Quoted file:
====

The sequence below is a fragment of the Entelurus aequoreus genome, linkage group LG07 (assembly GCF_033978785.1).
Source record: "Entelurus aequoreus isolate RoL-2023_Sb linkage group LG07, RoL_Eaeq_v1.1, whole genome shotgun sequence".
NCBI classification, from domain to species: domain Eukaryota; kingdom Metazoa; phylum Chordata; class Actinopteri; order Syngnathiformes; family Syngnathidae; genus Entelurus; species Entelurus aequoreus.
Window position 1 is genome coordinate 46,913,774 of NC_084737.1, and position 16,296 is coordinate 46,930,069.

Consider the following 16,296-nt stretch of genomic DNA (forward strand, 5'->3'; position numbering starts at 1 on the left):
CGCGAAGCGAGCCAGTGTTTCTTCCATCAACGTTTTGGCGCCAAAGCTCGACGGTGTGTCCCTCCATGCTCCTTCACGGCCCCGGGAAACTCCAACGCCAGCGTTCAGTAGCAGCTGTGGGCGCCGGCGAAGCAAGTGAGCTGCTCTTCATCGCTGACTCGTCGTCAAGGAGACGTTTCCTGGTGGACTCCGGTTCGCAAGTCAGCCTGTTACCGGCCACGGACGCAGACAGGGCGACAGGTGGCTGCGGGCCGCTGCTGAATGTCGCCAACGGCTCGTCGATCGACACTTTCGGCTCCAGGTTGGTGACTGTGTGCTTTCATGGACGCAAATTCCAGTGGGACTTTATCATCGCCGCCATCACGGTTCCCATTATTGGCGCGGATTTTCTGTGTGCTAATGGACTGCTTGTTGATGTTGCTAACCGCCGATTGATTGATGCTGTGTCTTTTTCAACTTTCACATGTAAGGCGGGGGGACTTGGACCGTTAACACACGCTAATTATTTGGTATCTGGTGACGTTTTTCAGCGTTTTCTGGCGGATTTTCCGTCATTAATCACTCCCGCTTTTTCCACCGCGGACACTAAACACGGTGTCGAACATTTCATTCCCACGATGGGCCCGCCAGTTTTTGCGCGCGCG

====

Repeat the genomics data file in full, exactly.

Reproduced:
The sequence below is a fragment of the Entelurus aequoreus genome, linkage group LG07 (assembly GCF_033978785.1).
Source record: "Entelurus aequoreus isolate RoL-2023_Sb linkage group LG07, RoL_Eaeq_v1.1, whole genome shotgun sequence".
NCBI classification, from domain to species: domain Eukaryota; kingdom Metazoa; phylum Chordata; class Actinopteri; order Syngnathiformes; family Syngnathidae; genus Entelurus; species Entelurus aequoreus.
Window position 1 is genome coordinate 46,913,774 of NC_084737.1, and position 16,296 is coordinate 46,930,069.

Consider the following 16,296-nt stretch of genomic DNA (forward strand, 5'->3'; position numbering starts at 1 on the left):
CGCGAAGCGAGCCAGTGTTTCTTCCATCAACGTTTTGGCGCCAAAGCTCGACGGTGTGTCCCTCCATGCTCCTTCACGGCCCCGGGAAACTCCAACGCCAGCGTTCAGTAGCAGCTGTGGGCGCCGGCGAAGCAAGTGAGCTGCTCTTCATCGCTGACTCGTCGTCAAGGAGACGTTTCCTGGTGGACTCCGGTTCGCAAGTCAGCCTGTTACCGGCCACGGACGCAGACAGGGCGACAGGTGGCTGCGGGCCGCTGCTGAATGTCGCCAACGGCTCGTCGATCGACACTTTCGGCTCCAGGTTGGTGACTGTGTGCTTTCATGGACGCAAATTCCAGTGGGACTTTATCATCGCCGCCATCACGGTTCCCATTATTGGCGCGGATTTTCTGTGTGCTAATGGACTGCTTGTTGATGTTGCTAACCGCCGATTGATTGATGCTGTGTCTTTTTCAACTTTCACATGTAAGGCGGGGGGACTTGGACCGTTAACACACGCTAATTATTTGGTATCTGGTGACGTTTTTCAGCGTTTTCTGGCGGATTTTCCGTCATTAATCACTCCCGCTTTTTCCACCGCGGACACTAAACACGGTGTCGAACATTTCATTCCCACGATGGGCCCGCCAGTTTTTGCGCGCGCG